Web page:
Movie Review: The Conjuring: The Devil Made Me Do It

Sahil KumarWeb Editor

24th Aug, 2021. 03:30 pm

One could argue that the newest edition to the Conjuring Universe – The Devil Made Me Do It – was only sparsely scary at best. It seems as if the third part of the horror series is pulling away from their usual genre by delivering a sort of investigative thriller.

Written by James Wan and David Leslie and directed by Michael Chaves, The Conjuring: The Devil Made Me Do It is highly inspired by David Fincher’s Seven with quirky elements such as a creaky old basement, a creepy old man who knows his way around it, and yet the people, who had the chance of meeting him only once, follow him down the whole way. Yes, this adaptation has grown quite old. And yet, after a series of spin-offs such as Annabelle and The Nun, the third installment of the franchise doesn’t match the excitement and pure terror its predecessor once offered. The movie sometimes lost its plot and went in a totally different direction which was an unnecessary distraction from Arne’s case. It seemed like a forceful addition to the story just to make it scarier.

The story takes place in 1981 and revolves around a failed exorcism of David, leaving Arne Johnson, a lively young boy in a relationship with David’s sister Debbie, cursed with an evil spirit. It is only the murder of their tenant and the aftermath of the events that spark the interest of the Warrens in this case, who later embarked on a quest to prove Arne’s innocence to the court and also free him from the devil.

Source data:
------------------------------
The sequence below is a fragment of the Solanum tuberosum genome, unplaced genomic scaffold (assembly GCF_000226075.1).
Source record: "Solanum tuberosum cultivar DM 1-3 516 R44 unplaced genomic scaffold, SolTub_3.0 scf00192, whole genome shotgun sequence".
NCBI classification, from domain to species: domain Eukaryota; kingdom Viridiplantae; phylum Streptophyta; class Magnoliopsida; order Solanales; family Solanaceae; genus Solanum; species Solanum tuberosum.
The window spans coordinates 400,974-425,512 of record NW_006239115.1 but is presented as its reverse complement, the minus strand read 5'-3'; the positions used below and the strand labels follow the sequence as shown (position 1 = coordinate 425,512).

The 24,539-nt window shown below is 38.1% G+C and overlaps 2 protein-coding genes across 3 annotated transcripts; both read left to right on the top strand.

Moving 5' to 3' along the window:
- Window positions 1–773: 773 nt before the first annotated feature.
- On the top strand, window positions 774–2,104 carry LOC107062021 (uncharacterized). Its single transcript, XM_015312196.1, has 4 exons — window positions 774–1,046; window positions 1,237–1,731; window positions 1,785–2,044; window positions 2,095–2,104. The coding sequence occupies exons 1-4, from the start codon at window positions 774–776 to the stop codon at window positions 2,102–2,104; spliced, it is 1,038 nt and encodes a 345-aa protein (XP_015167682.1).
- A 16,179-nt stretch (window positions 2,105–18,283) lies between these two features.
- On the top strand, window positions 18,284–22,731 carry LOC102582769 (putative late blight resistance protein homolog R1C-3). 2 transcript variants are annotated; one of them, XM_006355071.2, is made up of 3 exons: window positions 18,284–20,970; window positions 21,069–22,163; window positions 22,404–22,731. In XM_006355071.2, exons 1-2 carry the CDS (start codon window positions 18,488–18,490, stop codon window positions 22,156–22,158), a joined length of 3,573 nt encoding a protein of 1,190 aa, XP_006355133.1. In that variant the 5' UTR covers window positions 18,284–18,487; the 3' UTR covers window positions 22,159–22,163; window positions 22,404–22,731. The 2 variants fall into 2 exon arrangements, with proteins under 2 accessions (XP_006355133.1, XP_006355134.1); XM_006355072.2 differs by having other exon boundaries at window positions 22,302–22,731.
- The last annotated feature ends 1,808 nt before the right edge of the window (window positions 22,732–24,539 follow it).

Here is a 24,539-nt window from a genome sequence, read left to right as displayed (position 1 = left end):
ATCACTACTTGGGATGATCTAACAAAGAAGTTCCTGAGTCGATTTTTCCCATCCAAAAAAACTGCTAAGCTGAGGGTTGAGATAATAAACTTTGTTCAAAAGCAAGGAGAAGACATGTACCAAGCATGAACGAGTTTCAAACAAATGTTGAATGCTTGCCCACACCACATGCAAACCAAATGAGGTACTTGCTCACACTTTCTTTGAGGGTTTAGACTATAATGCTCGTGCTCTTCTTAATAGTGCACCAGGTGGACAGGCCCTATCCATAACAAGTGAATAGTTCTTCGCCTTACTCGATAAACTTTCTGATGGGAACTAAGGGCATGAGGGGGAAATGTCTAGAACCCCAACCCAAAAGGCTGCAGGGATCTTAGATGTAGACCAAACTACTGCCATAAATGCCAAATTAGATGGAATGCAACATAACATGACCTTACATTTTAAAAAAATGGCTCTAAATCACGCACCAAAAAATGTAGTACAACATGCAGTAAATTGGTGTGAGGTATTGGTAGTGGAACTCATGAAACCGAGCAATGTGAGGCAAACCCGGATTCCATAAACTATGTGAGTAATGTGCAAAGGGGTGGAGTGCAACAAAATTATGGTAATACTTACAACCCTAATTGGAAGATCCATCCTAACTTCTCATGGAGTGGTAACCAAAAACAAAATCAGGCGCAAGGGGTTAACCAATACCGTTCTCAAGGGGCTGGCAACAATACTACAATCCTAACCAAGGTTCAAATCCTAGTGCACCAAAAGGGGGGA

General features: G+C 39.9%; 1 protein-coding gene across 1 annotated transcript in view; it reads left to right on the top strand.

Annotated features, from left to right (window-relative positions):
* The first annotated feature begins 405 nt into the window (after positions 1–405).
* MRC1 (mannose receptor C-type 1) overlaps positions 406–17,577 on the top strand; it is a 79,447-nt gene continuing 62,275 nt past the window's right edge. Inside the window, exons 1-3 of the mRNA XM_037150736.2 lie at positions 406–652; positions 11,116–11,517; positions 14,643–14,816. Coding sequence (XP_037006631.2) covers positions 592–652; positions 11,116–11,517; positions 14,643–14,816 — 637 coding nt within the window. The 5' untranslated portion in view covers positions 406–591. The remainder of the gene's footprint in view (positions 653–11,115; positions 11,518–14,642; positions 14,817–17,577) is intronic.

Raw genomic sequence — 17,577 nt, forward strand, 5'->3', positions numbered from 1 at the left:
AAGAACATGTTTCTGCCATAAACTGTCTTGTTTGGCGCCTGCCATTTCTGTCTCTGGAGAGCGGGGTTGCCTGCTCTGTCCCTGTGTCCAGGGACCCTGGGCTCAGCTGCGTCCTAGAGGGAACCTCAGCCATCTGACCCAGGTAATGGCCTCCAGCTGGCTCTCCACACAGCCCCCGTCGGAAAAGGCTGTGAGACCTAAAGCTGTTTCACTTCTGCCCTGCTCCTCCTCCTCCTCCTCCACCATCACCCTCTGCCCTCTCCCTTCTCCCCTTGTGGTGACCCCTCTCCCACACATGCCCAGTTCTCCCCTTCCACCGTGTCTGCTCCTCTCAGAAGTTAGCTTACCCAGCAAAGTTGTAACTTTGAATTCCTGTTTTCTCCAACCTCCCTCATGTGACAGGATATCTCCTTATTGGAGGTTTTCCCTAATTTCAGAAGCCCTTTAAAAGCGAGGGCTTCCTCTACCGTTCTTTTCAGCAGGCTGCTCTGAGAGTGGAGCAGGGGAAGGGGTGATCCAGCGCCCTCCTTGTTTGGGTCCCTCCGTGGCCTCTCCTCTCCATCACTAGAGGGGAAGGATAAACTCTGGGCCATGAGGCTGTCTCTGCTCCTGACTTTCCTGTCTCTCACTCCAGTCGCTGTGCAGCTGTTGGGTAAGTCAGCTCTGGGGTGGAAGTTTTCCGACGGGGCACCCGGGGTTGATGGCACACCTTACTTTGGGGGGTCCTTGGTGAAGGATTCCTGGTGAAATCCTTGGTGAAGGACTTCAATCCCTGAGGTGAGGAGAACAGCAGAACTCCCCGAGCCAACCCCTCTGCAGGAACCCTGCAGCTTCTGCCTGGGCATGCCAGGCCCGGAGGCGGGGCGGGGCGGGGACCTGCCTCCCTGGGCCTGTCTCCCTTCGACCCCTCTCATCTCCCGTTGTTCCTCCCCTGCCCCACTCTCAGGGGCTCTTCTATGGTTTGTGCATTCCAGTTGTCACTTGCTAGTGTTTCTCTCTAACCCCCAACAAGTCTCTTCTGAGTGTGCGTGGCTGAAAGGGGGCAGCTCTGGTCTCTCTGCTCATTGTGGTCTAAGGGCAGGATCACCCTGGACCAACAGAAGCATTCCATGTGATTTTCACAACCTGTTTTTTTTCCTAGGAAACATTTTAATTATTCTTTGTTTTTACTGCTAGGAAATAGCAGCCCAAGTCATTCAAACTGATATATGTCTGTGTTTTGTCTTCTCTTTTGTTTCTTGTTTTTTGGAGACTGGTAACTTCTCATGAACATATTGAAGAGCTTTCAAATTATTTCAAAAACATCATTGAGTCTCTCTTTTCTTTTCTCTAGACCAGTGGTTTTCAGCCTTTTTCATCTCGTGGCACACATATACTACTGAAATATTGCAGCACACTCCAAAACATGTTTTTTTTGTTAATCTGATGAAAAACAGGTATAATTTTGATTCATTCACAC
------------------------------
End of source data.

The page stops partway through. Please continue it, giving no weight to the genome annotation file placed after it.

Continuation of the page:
The Devil Made Me Do It features an impressive cast – Ed Warren (Patrick Wilson), Lorraine Warren (Vera Farmiga), Judy Warren (Sterling Jerins), Debbie Glatzel (Sarah Catherine Hook), Arne Johnson (Ruairi O’Connor), David Glatzel (Julian Hilliard), Judy Warren (Sterling Jerins), Father Kastner (John Noble), Isla (Eugenie Bondurant). The crumbling based-on-a-true-story follow-up in the series with an array of hollow jump scares and uninteresting secrets is somewhat bearable due to the incredible chemistry between the main leads, Patrick and Vera.

There is no doubt that Wilson and Farmiga are some of the most iconic couples of the contemporary horror film genre. It is only due to their quirky bits and old-fashioned elegance that we endure the not so horrifying jump scares and a not so frightful horror movie. Although there are some brilliantly done cinematography and some justified nostalgic references, it still fades away in comparison to its predecessors and truly doesn’t belong in the legendary Conjuring franchise.

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